TN 32 (07-90)
Not all of an individual's assets are resources for SSI purposes. Moreover, in certain
situations, an asset that is not a resource may become one at a later date or vice
versa. The distinction is important since:
an asset that is not a resource does not count against the statutory resource limit
(while a resource may count); and
proceeds from the sale or trade of a resource (i.e., the amount representing conversion
of principal from one form to another) are also resources but what a person receives
from a nonresource is subject to evaluation as income at the time of receipt.
EXAMPLE: An individual is the beneficiary of a trust which is not his resource. Therefore,
when the trust pays him his monthly allowance,he receives income.
Resources are cash and any other personal property, as well as any real property,that
an individual (or spouse, if any):
has the right, authority, or power to convert to cash (if not already cash); and
is not legally restricted from using for his/her support and maintenance.
Property does not cease to be a resource simply because it has no current market value.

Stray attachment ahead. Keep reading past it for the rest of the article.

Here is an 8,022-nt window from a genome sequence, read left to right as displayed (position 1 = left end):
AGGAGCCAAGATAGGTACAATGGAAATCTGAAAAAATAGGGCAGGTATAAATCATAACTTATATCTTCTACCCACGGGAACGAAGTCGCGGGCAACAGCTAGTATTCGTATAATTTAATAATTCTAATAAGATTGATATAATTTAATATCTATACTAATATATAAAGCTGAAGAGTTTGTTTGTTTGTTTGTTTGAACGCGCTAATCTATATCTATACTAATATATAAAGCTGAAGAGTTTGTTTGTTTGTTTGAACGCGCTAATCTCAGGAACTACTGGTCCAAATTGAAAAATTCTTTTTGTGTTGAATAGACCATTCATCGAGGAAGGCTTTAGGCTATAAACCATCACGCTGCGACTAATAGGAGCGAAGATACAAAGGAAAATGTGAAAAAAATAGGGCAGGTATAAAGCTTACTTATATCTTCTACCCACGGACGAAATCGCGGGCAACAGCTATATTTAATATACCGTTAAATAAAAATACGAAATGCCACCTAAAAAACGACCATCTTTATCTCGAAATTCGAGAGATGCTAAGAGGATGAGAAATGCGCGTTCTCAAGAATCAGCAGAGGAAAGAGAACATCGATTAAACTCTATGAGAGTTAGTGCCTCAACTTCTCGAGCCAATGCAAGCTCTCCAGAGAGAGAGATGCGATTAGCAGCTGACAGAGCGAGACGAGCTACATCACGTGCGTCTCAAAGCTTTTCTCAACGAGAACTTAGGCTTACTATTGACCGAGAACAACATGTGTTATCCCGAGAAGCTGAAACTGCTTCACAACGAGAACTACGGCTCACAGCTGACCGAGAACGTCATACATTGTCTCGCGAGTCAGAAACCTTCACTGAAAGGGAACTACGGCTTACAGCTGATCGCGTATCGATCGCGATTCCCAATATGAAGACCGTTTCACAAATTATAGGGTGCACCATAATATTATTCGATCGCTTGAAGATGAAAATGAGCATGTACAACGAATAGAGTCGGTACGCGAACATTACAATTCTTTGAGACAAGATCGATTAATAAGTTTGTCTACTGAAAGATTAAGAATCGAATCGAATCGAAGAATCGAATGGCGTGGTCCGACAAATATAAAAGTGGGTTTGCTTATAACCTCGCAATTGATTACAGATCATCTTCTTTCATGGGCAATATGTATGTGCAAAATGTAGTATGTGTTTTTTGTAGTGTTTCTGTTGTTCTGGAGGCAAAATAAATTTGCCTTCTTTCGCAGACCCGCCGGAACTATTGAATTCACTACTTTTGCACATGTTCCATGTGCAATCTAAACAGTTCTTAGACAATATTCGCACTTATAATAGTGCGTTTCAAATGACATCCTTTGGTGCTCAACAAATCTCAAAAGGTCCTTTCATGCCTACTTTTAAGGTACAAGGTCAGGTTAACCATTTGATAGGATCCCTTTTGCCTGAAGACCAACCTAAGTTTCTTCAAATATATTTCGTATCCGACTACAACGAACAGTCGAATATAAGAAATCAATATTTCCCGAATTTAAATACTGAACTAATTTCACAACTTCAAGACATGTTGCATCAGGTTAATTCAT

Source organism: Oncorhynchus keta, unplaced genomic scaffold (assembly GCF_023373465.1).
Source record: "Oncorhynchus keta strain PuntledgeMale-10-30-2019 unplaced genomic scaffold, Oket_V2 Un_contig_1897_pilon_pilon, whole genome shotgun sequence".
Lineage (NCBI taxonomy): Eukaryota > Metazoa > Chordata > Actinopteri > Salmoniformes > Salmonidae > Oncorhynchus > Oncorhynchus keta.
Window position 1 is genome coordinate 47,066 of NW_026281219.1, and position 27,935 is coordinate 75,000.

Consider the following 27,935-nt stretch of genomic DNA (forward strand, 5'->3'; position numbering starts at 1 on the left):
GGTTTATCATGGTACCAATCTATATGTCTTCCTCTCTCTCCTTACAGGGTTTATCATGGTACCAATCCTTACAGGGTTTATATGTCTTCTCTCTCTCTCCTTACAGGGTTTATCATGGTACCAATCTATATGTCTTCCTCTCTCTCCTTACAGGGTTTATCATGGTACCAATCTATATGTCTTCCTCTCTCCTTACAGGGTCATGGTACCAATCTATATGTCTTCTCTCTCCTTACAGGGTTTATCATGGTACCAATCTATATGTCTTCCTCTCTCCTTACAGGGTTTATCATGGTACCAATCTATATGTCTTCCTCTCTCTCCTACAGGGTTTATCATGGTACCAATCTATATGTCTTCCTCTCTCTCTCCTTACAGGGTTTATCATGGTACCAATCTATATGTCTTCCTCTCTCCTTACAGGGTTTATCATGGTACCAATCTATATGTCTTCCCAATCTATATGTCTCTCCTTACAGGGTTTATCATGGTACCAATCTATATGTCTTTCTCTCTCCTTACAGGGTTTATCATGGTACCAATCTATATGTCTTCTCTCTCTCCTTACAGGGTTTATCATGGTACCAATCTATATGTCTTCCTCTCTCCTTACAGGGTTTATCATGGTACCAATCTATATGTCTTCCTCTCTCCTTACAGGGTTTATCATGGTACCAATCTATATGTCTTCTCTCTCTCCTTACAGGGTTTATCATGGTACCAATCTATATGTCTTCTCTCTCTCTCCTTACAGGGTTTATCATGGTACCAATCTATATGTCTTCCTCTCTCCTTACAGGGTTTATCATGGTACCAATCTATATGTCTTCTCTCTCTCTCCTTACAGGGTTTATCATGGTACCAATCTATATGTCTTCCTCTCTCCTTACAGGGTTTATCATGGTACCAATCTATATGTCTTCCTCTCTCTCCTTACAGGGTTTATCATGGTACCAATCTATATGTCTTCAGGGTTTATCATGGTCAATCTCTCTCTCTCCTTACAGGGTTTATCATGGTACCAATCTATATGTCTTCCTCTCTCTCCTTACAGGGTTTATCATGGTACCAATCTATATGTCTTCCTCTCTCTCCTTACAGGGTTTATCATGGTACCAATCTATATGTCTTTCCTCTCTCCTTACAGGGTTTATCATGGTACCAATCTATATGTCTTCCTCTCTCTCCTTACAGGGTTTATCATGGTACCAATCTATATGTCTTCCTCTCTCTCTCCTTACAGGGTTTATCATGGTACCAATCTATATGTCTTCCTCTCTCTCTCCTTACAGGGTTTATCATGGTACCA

Even though there is no value to count, the property remains a resource for so long
as it meets the criteria in 1. above. If the property develops a market value at a
later time, there has been an increase in the value of a resource (SI 01110.600 B.1.) rather than a receipt of income.
Any property (an asset) that does not meet the criteria in 1. above is not a resource
even though it may be an asset (e.g., an individual who has an ownership interest
in property but is not legally able to transfer that interest to anyone else does
not have a resource).
Real property is land, including buildings or immovable objects attached permanently
to the land.
Personal property is any property that is not real property. The term encompasses
such things as cash, jewelry, household goods, tools, life insurance policies,and
Conserved funds (or other property) remain resources even during a period when they
are being held in a bank account or by the paying agency because it is necessary to
obtain a new payee or guardian. See SI 01120.022.
An invalidly transferred resource remains a resource to the “former” owner and, as such, is subject to being counted. For development of validity of ownership
transfers, see SI 01150.001.
Except for cash, any kind of real or personal property may be either liquid or nonliquid.
For the distinction between liquid and nonliquid resources, and its significance,
see SI 01110.300.
When an individual first receives property (as a gift or inheritance, for instance,
but not as a purchase or trade of one resource for another), the new property is subject
to evaluation under the income rules for the month of receipt and under the resources
rules thereafter. See SI 01110.600 B.3.
For the resources treatment of previously unknown assets, see SI 01110.117.